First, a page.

One Philadelphia homeless shelter used to have a major pea problem.
Bethesda Project's My Brother’s House had an abundance of smooth Alaska peas for its clients, but demand did not match supply, Drexel Now reported.
"One of the problems we struggle with is how to be creative with food that was clearly designed for quantity and not quality," Larry Russock, program coordinator at My Brother’s House, told Drexel Now, explaining that not too many diners had an appetite for the "heat and serve" canned vegetable. The facility was often forced to throw away foods, like the peas, that are less popular but affordable and available in bulk.
My Brother's House serves three meals and a snack every day with just a $600 monthly food budget, so frugality is essential.
Russock found answers to his problem at Drexel Food Lab -- a student-run group out of Drexel University’s Center for Hospitality and Sport Management. The program has used food to solve real-world problems since launching in January 2014.
Russock's pea problem, for example, was alleviated when students concocted pea soup, fritter and shepherd's pie recipes -- more palatable foods that fight waste by being more appealing to homeless clients. The simple recipes can be replicated by staff at My Brother's House, many of whom have no formal culinary training.
"Just because you’re someone who’s been struggling for a while doesn’t mean you shouldn’t get good food," Russock said in a statement provided to The Huffington Post.
Despite being just more than a year old, Drexel Food Lab has gained national attention for its positive impact. Last November, the EPA recognized the program's partnership with a Philadelphia grocery store that allows students to visit and collect usable produce from the store -- items that otherwise would be thrown out because they're bruised or visually less appealing, according to the EPA. Students use the vegetables and fruits to test new recipes, like jams and stir-fry greens, for those who could use the meal.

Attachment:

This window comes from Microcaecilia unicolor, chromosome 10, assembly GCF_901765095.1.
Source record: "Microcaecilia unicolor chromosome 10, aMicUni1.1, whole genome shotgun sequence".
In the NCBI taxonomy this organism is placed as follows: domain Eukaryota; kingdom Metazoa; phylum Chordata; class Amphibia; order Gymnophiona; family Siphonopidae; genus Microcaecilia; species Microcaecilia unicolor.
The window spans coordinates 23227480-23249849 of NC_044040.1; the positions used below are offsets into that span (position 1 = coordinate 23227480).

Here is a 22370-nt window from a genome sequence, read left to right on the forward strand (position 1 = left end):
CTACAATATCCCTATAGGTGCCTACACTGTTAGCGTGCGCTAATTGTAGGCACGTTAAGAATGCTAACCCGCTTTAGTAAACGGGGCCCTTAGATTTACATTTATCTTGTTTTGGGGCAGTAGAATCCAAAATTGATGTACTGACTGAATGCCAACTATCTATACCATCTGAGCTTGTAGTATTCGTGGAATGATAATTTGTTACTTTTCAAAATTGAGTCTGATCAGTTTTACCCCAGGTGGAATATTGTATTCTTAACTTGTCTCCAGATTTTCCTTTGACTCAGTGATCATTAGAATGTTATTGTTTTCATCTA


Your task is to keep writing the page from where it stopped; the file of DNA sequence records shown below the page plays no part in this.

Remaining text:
EPA Administrator Gina McCarthy, who had visited Philadelphia to honor the program, praised the partnership as "a great example of an innovative solution to encourage food recovery, while providing nourishing meals for the hungry."
Food industry partners, grants and monetary gifts support the food lab, whose participants can get involved as paid student-workers or through specialized coursework, among other ways.
Students of the lab are helping fight an enormous and costly problem. A report by the Global Commission on the Economy and Climate released last week found that if consumers around the world cut back on food waste by 20 to 50 percent, the global economy could save between $120 billion and $300 billion annually by 2030, Reuters reported.
Saving more would benefit those in need, too, according to the commission.
"Less food waste means greater efficiency, more productivity and direct savings for consumers," Helen Mountford, a program director for one of the commission's projects, said in a statement, according to Reuters. "It also means more food available to feed the estimated 805 million that go to bed hungry each day."
As Reuters reported, one third of all food produced worldwide ends up discarded.
But students who participate in the Drexel Food Lab are salvaging as much of the soon-to-be waste as they can through their culinary creativity. And they don't let the fact that they're students keep them from making a true difference.
"In many culinary programs, students learn to cook set recipes," Director for the Center for Hospitality and Sport Management Jonathan Deutsch, who started the food lab, told Drexel Now. "But at Drexel they have the opportunity to solve real world problems, collaborate with the industry and learn by doing.”